Lemon peel, lemon verbena or lemon balm
Chai spices (ginger, white pepper, cloves, nutmeg, cardamom, cinnamon) and any comb
I spent the last week in Florida with my grandparents. I love eating new foods and exploring new cultures so I made sure to spend a day at Epcot’s world showcase. We ended up having dinner at Marrakesh, the Moroccan restaurant. I ordered the Couscous M’Rouzia. The description read, “Braised beef served with prunes, balsamic vinegar, honey, sesame seeds and eggs.” When the dish came, there was a bed of couscous, the M’Rouzia with a hardboiled egg on top. It was wonderful, absolutely superb.
So now, let’s try to cook something just as good. I modified recipes that I found online, tweaked them a fair amount and came up with this one. It was amazing.
2 lbs chicken, in 1 1/2” cubes
2 tablespoon Ras El Hanout (make a half recipe and toss it all in) (recipe shown below)
2 teaspoons ground ginger
1 1/2 teaspoons salt
1 teaspoon pepper
1/2 teaspoon turmeric
1/2 teaspoon saffron threads, crumbled
1 1/4 cup prunes
3/4 cup sultana raisins
2 medium onions, grated
3 cloves of garlic, pressed or finely chopped
2 cinnamon sticks
3 star anise stars
1/4 cup unsalted butter or Olive Oil
1 cup water
1/4 to 1/2 cup honey to taste
1 teaspoon ground cinnamon
1/2 cup almonds
Combine the Ras El Hanout, ground ginger, salt, pepper, turmeric and saffron to make a dry rub. Coat chicken in this dry rub. Set for several hours, or overnight.
Soak sultana raisins and prunes in water to let them plump up.
Add the onions, garlic, cinnamon sticks, star anise and butter to a heavy bottom pan. Then add the chicken. Cover and cook on medium heat for 10 to 15 minutes. Stir occasionally, letting the chicken brown all over.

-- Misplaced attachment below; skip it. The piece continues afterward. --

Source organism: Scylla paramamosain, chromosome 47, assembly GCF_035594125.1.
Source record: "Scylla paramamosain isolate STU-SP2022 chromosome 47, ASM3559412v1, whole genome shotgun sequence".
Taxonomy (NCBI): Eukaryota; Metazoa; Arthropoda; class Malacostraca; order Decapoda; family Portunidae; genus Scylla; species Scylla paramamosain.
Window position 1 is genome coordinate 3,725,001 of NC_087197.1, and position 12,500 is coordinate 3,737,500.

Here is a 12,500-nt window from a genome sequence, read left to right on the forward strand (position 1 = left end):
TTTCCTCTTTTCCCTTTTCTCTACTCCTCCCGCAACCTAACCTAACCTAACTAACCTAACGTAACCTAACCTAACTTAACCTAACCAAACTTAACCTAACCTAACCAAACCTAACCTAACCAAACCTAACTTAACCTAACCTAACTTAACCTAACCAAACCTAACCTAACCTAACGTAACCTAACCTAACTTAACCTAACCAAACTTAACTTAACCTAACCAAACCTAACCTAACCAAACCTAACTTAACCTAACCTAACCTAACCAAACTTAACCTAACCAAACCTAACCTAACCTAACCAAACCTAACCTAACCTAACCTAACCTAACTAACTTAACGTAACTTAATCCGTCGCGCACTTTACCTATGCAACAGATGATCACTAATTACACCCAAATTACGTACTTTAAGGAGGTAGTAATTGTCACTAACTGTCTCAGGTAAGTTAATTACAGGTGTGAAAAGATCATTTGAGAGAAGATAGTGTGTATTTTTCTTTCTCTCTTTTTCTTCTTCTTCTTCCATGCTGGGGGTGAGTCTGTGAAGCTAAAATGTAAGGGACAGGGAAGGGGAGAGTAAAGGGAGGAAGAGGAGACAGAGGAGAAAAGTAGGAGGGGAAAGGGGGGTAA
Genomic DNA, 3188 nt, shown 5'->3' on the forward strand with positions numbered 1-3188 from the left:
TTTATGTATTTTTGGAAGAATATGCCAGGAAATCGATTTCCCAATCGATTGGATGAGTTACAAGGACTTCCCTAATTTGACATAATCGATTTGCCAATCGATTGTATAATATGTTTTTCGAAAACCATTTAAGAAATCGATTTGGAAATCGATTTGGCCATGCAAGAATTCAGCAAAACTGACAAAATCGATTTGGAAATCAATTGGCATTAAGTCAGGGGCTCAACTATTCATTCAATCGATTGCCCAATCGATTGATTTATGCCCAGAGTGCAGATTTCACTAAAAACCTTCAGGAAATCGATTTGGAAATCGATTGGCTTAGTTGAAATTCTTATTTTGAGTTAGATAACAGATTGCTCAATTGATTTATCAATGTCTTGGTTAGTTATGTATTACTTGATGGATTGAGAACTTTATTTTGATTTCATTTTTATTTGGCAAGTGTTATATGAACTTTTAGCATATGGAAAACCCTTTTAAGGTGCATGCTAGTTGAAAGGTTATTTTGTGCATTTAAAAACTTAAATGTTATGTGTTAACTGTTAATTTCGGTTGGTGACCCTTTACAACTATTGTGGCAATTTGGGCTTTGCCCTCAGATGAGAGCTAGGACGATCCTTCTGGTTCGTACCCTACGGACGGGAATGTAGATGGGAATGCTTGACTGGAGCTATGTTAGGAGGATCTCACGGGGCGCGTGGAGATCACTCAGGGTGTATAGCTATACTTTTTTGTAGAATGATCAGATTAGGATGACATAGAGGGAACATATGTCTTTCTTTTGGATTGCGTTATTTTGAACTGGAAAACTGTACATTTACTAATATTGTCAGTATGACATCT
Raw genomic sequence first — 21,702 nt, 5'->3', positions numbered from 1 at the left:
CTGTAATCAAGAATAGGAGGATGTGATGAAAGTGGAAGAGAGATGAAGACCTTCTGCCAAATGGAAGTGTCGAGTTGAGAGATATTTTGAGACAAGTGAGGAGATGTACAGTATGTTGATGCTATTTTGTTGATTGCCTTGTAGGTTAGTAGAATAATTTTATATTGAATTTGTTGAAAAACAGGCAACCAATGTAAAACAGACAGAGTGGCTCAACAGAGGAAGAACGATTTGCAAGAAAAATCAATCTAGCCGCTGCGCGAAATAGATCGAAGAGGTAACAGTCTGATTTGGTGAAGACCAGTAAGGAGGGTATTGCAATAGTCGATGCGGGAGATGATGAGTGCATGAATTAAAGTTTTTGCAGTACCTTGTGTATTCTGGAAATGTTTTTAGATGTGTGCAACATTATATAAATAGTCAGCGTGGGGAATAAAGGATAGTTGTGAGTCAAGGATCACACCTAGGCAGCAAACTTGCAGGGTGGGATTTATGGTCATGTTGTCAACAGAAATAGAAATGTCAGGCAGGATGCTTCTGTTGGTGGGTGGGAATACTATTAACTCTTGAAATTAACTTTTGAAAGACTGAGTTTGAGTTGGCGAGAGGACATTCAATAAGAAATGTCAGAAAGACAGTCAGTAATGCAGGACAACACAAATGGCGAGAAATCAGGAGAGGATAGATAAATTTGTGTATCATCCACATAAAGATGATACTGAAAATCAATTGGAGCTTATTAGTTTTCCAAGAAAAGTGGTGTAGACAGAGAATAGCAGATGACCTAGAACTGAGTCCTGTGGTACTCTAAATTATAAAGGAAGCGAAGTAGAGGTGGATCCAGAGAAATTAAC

Add the water to the pot as needed. Let simmer until tender. (Chicken will already be tender, so do about 5 min. If using beef or lamb, will take up to two hours depending on the size of the pieces.)
Drain the prunes and sultanas. Add them along with the honey, cinnamon and almonds to the pot. Make sure the water covers the prunes and sultanas.
Continue to cook uncovered until sauce is thick and syrupy. Stir occasionally. Fish out the star anise and cinnamon sticks or leave it in, keep it authentic, but warn the guests.
Serve over couscous, steamed potatoes or a flat bread like naan. If you try to eat low carb, serve it over coarsely chopped steamed cauliflower (filling but not calorically dense).
Possible modifications to the recipe above:
Sauté some onions until crispy and caramelized, serve on top for texture.
You can change the ratios, quantity and type or the dried fruit. It calls for 2 cups of golden raisins and prunes. You can include apricots into the mixture as well if you like.
Instead of or addition to adding almonds in to cook, sauté them or brown them in the oven and sprinkle on top.
Make it vegetarian with sweet potatoes instead of meat.
Beef, lamb or goat instead of chicken. I much prefer lamb. Note my notes above in step 4.
Use ground meat. It provides a different texture and is really good.
Ras El Hanout (Spice Mix)
(makes a 1/4 cup)
2 teaspoons ground ginger
2 teaspoons ground cardamom
2 teaspoons ground mace
1 teaspoon cinnamon
1 teaspoon ground allspice
1 teaspoon ground coriander seeds
1 teaspoon ground nutmeg
1 teaspoon turmeric
1/2 teaspoon ground black pepper
1/2 teaspoon ground white pepper
1/2 teaspoon ground cayenne pepper
1/2 teaspoon ground anise seeds
1. Mix all spices together.
All who ate it loved it. A little salty, sweet and spicy.